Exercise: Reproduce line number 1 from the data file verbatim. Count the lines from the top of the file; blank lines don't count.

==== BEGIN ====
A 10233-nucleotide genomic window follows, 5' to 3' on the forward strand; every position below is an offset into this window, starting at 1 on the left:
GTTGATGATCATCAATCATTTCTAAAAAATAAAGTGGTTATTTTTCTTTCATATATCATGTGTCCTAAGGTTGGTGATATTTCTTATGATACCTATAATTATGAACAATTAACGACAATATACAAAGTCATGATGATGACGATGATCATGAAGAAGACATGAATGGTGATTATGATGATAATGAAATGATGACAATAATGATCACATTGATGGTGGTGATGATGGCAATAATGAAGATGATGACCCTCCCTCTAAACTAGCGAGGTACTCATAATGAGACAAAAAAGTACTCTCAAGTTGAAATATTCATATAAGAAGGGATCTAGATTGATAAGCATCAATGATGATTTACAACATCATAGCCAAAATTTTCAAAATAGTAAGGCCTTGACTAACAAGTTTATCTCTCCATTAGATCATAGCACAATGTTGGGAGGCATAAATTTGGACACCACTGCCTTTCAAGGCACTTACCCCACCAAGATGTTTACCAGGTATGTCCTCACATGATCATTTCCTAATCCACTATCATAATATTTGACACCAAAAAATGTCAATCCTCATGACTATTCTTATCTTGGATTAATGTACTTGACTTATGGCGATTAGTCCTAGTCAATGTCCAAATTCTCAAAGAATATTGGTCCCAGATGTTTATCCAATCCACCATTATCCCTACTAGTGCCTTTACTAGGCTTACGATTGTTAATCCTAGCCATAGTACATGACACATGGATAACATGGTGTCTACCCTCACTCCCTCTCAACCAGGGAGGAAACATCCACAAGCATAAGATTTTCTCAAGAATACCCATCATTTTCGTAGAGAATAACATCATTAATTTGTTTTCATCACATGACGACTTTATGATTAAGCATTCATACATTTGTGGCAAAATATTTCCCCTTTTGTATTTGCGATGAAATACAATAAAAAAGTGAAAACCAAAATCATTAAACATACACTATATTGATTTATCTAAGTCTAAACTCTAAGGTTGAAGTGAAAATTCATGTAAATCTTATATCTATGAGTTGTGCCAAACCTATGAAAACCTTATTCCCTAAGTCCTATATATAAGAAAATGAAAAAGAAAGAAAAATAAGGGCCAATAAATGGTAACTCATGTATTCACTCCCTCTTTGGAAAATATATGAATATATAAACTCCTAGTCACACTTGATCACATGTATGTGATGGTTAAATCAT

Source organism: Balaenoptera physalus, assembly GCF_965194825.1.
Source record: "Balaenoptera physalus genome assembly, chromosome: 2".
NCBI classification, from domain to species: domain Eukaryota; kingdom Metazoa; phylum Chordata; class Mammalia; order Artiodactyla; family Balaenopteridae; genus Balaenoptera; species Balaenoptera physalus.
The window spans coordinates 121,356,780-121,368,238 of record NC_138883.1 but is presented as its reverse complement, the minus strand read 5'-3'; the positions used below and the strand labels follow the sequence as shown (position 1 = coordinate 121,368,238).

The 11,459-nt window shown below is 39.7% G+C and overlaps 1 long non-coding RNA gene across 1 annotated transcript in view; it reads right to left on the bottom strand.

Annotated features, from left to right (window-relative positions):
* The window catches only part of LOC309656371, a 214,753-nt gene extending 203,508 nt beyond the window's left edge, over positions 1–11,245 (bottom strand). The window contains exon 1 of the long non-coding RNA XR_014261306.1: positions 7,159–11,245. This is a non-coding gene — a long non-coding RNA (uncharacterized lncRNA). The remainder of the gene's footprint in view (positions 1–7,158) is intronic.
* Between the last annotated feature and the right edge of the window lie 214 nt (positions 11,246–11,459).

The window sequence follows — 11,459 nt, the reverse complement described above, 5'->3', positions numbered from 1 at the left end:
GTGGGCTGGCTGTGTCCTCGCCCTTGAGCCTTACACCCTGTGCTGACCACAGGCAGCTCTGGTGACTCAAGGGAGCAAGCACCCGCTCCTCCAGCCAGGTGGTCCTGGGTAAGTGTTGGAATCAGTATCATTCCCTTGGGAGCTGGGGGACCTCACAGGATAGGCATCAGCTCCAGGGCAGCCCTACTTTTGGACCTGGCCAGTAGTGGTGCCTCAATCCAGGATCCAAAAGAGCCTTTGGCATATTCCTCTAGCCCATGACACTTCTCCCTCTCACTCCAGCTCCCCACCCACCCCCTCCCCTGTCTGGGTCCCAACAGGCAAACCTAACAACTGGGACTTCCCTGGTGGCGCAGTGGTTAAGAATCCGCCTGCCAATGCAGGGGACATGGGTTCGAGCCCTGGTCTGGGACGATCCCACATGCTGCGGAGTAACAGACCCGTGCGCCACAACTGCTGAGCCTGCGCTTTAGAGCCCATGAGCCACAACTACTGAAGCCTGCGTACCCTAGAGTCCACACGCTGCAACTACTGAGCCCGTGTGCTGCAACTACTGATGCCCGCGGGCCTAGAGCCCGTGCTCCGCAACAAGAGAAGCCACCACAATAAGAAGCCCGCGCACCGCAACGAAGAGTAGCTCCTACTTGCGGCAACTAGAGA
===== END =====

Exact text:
A 10233-nucleotide genomic window follows, 5' to 3' on the forward strand; every position below is an offset into this window, starting at 1 on the left: